People cry out because of severe oppression; they shout for help because of the arm of the mighty. But no one asks, “Where is God my Maker, who provides us with songs in the night, who gives us more understanding than the animals of the earth and makes us wiser than the birds of the sky?” There they cry out, but He does not answer, because of the pride of evil men. Indeed, God does not listen to empty cries, and the Almighty does not take note of it— how much less when you complain that you do not see Him, that your case is before Him and you are waiting for Him. But now, because God’s anger does not punish and He does not pay attention to transgression, Job opens his mouth in vain and multiplies words without knowledge.
Here Elihu describes a nonspecific situation. It’s application to Job becomes clear in verses 14-16.
Here’s the situation he describes:
People all over the world are oppressed, and the oppressed “cry out” and they call for help. (verse 9)
Why doesn’t God do something about it?
This is the question of the sceptic, the atheist, the secularist:
If there’s a God, then why is there evil in this world? Why has God done something about it all?
And the answer is in verse 10 --
Job 35:10 HCSB
But no one asks, “Where is God my Maker, who provides us with songs in the night,
They don’t call out to God! The question: “Where is God my Maker?” is not asking for information, but expresses a heart that longs for God.
Look at the the answer in totality:
Job 35:10–11 HCSB
But no one asks, “Where is God my Maker, who provides us with songs in the night, who gives us more understanding than the animals of the earth and makes us wiser than the birds of the sky?”
Where is God my Maker? This professes God as Creator.
Who provides us with songs in the night? This assumes all gifts come from the Lord of the universe, not ourselves.
Who gives us more understanding and wisdom? We are not wise because of our education or science or our rulers or we’re so smart. Wisdom comes from God. Understanding comes from God.
The problem is that while people cry out, they do not pray. Their cry is one of anguish, not one of faith in God. They don’t pray and God does not answer.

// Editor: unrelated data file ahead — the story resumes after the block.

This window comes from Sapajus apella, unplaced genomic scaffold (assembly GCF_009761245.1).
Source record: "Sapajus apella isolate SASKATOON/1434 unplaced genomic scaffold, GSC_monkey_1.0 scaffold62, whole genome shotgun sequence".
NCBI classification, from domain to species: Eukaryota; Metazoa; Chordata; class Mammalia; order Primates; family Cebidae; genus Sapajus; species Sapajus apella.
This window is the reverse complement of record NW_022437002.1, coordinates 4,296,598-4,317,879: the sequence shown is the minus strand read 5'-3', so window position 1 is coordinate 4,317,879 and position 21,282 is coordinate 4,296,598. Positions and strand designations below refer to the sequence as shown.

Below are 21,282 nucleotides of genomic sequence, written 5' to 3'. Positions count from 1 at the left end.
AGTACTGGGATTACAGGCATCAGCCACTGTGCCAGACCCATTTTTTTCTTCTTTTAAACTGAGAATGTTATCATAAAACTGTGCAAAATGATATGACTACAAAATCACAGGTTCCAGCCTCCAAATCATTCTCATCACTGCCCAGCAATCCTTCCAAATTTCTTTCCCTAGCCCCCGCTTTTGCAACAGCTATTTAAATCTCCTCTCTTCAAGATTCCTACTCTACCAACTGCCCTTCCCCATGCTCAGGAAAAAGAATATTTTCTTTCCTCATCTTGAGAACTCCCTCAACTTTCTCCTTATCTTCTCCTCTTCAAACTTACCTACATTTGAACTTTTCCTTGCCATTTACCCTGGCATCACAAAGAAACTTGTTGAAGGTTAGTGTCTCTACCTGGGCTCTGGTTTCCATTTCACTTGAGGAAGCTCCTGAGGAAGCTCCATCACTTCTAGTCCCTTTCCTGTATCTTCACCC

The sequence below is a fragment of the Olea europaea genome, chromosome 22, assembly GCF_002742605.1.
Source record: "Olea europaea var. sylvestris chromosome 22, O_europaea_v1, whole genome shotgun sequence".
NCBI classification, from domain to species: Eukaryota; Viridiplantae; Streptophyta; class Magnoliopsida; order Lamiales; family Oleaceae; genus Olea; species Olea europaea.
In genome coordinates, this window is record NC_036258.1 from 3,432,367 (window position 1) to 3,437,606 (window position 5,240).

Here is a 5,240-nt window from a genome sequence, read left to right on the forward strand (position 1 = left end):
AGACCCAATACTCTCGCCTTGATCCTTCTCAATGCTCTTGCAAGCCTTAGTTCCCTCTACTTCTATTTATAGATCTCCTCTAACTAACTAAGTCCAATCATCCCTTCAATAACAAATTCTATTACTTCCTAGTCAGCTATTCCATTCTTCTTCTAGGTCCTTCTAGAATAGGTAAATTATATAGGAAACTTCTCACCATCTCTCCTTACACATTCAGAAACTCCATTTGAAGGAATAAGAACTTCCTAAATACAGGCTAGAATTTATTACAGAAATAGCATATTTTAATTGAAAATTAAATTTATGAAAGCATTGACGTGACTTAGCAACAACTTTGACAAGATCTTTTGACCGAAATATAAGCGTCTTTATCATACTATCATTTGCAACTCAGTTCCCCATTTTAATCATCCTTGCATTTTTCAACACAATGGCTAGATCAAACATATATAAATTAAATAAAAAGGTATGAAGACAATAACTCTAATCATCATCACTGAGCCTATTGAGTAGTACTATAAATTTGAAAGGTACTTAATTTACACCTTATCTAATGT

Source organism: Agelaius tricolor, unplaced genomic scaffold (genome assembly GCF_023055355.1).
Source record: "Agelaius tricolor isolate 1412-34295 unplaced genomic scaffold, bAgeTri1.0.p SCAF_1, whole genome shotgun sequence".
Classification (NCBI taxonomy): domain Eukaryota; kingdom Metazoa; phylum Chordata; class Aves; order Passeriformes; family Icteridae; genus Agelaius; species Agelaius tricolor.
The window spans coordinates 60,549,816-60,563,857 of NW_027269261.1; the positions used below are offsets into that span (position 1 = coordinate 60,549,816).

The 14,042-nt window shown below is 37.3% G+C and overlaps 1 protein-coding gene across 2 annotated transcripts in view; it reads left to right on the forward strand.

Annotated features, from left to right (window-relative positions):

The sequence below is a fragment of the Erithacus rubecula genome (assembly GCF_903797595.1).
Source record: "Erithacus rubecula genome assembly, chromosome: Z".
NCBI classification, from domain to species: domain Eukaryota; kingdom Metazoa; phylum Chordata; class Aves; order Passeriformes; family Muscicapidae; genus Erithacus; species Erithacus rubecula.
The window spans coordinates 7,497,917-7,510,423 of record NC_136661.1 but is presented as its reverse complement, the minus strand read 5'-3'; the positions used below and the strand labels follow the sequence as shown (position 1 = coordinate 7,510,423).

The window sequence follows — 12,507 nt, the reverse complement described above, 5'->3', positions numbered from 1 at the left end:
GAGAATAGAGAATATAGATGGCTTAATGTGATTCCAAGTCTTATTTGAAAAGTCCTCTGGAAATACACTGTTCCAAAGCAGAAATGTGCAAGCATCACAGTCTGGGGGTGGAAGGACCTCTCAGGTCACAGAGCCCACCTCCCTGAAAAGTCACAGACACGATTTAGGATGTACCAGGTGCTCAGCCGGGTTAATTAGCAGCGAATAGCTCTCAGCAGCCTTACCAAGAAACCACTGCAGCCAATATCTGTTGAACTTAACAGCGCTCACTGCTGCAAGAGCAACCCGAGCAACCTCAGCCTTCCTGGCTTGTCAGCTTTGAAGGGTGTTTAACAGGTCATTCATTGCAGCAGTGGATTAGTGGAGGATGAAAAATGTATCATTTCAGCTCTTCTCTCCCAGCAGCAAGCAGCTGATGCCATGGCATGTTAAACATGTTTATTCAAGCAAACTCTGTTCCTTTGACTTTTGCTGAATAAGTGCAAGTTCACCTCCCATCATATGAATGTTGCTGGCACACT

Hebrews 11:6 HCSB
Now without faith it is impossible to please God, for the one who draws near to Him must believe that He exists and rewards those who seek Him.
Why don’t people cry out to God in faith?
Verse 12 — Because they are proud. Their cry is empty, verse 13, empty means deceitful and worthless. Their cry comes from an unbelieving heart. And that God does not answer.
Isn’t this uncomfortable?
It gets much more uncomfortable when he homes in on Job. Wouldn’t this make you uncomfortable, if he then turned to you and said:
“How much less when you complain?”
Job complained that he cannot see God, that his case is before God, and he is just waiting and waiting for God to hear his case. That’s verse 14.
God doesn’t punish evildoers and seems not to notice transgression at all. (vs15)But Job’s problem is that his talk about God is “empty” just like the empty crying of the people described in verses 9-13.
What does all this mean? What is Elihu saying to Job?
Job cannot expect to hear from God when Job is saying all these outrageous and impious things about God. You cannot expect God to answer you when you look at God as being like you.
God said
Psalm 50:12
Psalm 50:21 HCSB
You have done these things, and I kept silent; you thought I was just like you. But I will rebuke you and lay out the case before you.
God won’t answer your cries Job no more than he will answer the cries of other sufferers who do not cry out to Him in faith.
Elihu is telling Job, not what Job wants to hear, but what he needs to hear. There is no soppy sympathy from Elihu, but there is the truth. Elihu dares not compromise God’s name.
People think they can put God in their debt and that because we suffer that God is obligated to answer us. Neither is true.
God is far above us. He is all-wise. He is all-good. God is sovereign in power and rule.
Will God ever listen to a man?
Will God ever answer prayer?
Psalm 34:18 HCSB
The Lord is near the brokenhearted; He saves those crushed in spirit.
Psalm 51:17 HCSB
The sacrifice pleasing to God is a broken spirit. God, You will not despise a broken and humbled heart.
Isaiah 57:15 HCSB
For the High and Exalted One who lives forever, whose name is Holy says this: “I live in a high and holy place, and with the oppressed and lowly of spirit, to revive the spirit of the lowly and revive the heart of the oppressed.
More than this! Listen to this promise.
Jeremiah 29:12 HCSB
You will call to Me and come and pray to Me, and I will listen to you.
Better than that!
Jeremiah 33:
Jeremiah 33:3 HCSB
Call to Me and I will answer you and tell you great and incomprehensible things you do not know.
You cannot approach God, except to come to Him knowing He is God.